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13 > Image 13 of Famous homes in Kentucky

Part of Kentucky Works Progress Administration Publications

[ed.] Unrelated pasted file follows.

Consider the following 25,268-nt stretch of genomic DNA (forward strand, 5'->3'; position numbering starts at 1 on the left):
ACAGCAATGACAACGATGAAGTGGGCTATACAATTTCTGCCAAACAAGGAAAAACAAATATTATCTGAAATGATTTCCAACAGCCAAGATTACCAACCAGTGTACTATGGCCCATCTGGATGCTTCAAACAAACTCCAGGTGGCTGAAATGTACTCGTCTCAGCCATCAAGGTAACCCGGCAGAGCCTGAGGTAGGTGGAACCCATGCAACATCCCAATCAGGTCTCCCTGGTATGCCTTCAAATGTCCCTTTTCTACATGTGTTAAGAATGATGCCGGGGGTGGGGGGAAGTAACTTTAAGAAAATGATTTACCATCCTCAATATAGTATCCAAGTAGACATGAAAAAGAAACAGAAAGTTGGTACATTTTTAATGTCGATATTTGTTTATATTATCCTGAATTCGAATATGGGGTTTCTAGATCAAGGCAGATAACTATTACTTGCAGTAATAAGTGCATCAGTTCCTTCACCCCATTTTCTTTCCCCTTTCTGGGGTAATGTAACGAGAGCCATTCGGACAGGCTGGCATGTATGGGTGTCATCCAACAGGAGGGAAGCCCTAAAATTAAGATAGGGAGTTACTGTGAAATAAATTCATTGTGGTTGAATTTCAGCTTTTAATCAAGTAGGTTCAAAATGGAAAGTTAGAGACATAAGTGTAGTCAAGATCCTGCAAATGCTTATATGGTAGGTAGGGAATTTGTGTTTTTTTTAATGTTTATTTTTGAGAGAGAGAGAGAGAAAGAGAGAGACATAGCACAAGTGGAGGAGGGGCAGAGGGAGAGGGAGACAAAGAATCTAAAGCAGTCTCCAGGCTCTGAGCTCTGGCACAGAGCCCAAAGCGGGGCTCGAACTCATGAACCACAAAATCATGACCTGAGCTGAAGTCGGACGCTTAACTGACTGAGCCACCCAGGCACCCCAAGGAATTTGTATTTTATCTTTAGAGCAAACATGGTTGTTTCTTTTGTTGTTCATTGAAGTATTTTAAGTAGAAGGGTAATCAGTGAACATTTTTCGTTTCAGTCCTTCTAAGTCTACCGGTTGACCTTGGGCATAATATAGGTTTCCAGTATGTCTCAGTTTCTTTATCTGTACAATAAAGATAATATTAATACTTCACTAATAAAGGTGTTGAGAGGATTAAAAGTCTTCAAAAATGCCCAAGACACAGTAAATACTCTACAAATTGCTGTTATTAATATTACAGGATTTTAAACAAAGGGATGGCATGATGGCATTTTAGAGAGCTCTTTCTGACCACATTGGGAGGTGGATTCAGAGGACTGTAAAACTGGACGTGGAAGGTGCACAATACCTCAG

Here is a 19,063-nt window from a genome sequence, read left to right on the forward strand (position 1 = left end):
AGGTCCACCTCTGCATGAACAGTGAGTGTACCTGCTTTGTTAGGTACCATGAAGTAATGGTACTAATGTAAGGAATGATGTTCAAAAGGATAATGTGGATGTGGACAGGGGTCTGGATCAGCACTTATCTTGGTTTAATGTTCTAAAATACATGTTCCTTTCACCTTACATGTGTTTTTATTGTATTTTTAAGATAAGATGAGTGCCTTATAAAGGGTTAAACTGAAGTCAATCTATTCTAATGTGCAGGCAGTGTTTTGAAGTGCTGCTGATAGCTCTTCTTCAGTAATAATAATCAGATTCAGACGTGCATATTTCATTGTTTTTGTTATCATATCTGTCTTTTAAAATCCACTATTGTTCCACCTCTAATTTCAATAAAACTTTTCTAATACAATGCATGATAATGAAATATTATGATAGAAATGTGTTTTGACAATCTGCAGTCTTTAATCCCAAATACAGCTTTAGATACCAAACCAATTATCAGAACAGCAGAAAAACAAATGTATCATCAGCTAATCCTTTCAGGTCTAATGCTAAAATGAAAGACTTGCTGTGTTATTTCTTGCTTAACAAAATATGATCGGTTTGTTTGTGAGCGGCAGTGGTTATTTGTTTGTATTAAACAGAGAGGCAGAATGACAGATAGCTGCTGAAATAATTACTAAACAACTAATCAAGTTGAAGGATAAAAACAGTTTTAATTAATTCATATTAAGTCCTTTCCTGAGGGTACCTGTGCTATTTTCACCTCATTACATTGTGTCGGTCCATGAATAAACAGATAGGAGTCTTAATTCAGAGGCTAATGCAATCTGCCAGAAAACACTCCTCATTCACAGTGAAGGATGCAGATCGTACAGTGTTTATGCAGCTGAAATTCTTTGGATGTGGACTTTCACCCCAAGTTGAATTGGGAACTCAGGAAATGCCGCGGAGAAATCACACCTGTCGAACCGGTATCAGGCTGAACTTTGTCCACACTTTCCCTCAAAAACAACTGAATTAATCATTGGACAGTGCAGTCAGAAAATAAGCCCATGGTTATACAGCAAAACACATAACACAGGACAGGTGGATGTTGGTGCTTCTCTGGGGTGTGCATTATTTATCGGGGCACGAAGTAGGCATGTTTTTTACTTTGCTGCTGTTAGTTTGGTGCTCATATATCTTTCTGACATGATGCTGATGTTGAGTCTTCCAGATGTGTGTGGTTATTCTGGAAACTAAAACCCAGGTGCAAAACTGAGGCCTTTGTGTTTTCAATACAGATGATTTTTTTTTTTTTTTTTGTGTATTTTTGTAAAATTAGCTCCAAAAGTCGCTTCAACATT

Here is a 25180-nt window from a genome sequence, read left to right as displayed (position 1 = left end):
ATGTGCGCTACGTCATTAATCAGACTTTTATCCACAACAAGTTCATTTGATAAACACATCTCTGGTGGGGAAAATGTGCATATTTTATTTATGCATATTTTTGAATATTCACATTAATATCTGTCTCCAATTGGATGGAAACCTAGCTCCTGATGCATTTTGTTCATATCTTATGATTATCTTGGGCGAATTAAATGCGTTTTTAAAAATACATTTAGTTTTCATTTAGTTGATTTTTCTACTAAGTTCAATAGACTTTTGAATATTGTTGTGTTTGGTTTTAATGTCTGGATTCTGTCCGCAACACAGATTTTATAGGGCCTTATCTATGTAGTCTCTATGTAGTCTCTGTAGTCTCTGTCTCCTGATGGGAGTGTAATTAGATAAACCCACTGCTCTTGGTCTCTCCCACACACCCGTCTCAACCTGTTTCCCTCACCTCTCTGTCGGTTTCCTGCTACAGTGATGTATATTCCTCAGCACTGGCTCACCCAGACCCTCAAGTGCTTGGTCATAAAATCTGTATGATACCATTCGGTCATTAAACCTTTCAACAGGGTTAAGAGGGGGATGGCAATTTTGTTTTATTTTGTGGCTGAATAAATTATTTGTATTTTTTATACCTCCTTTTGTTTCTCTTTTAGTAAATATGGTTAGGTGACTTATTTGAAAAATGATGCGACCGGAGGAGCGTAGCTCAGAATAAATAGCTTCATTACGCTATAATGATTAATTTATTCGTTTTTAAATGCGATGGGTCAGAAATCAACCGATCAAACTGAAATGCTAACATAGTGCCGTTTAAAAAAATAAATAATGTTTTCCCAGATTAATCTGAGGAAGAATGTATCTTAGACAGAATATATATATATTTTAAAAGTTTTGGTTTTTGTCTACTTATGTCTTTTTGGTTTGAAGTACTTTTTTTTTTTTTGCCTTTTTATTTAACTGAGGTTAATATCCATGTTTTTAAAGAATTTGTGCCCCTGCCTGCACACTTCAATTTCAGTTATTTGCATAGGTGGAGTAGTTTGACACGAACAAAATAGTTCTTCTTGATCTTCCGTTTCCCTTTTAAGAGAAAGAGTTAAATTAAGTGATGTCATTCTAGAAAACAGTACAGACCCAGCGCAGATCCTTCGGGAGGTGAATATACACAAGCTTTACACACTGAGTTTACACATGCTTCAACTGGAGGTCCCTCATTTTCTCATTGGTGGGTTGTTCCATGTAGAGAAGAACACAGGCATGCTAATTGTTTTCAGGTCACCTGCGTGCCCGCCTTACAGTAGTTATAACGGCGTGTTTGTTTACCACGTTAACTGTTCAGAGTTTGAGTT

5s fiffvzaau A/mares 2 A g, 6'/MM' 7P6#z//=awy pg Page 8. A ?{l Liberty Hall in Frankfort is a splendid specimen of Georgian ji architecture. The house was designed by Thomas Jefferson and erected AQ in 1796 by John Brown for use as his home. It occupied an entire block lf in the section of Frankfort laid out by General James Wilkinson, a Qi pioneer military and political leader of Kentucky. The main structure {J was rectangular in shape and two stories in height. A twostoried ell 5] extension, lower in elevation, adjoined the rear of the building. There i lr was a finished attic and a basement which originally provided quarters =< for slaves. Q ] Erected three years prior to the marriage of its builder, Liberty t_; Hall first served as a home for the parents of John Brown and was named wx after a school over which the builder's father had presided in Virginia. j Qy Following his marriage to Margaretta Mason, of New York, Brown threw ig, wide the doors of his home which since has been ranked with the most fgY hospitable of Kentucky's countless mansions. Num- us and famed were the . guests upon whom this hospitality was bestowed. Thomas Jefferson James Q Madison, James Monroe, Aaron Burr, Andrew Jackson, and General LaFayette { were included in the list, and various incidents associated with the g visits of these callers have been retold with pride by Brown's des- T F endants. For example, the cup from which LaFayette drank his tea while E a guest at Liberty Hall has remained in the china cabinet of the Brown y ,Y* family, a treasured heirloom. LaFayette visited Kentucky during May, {i 1825, and was the guest of honor at a dinner served in the Public Square 1 ri at Frankfort. The meal was followed by a pretentious ball. Drawing away E, from the press of this elaborately staged affair, the French general re- QT laxed for an hour at Liberty Hall, where he was received by the hostess, Mrs. Margaretta Brown. i Q j The visit of Aaron Burr to Frankfort preceded but shortly an j Q accusation of treason against Burr. A reference to this visit is con- ; 5 tained in an excerpt from a letter written to his daughter by Burr, i i wherein he stated that he had been "magnificently lodged at the house of 1 Q John Brown." T xy The first bedroom on the right at the head of the stairs is a j spacious room with a very high ceiling and long windows. This is called I ff the "Ghost Room." The origin of the expression is as follows: A Mrs. Q; Vareck of New York was visiting at Liberty Hall and died there quite i suddenly. A daughter of the house, returning from finishing school, y _ later occupied the room in which Mrs. Vareck died. Sometime afterward { ?i the girl, in the dead of night, ran screaming from the room exclaiming 4; that she had seen a ghost in the form of a "Lady in Gray, as she } described her, and to this day the legend is still connected with Liberty if Hall. ji The exterior walls of the building, of solid brick, stand on a . > f brick foundation. The brick were burned on the site. The major partition Bt walls of the interior are also of brick; but the cross partitions are Vp, frame. The original plastering of these walls remains intact except where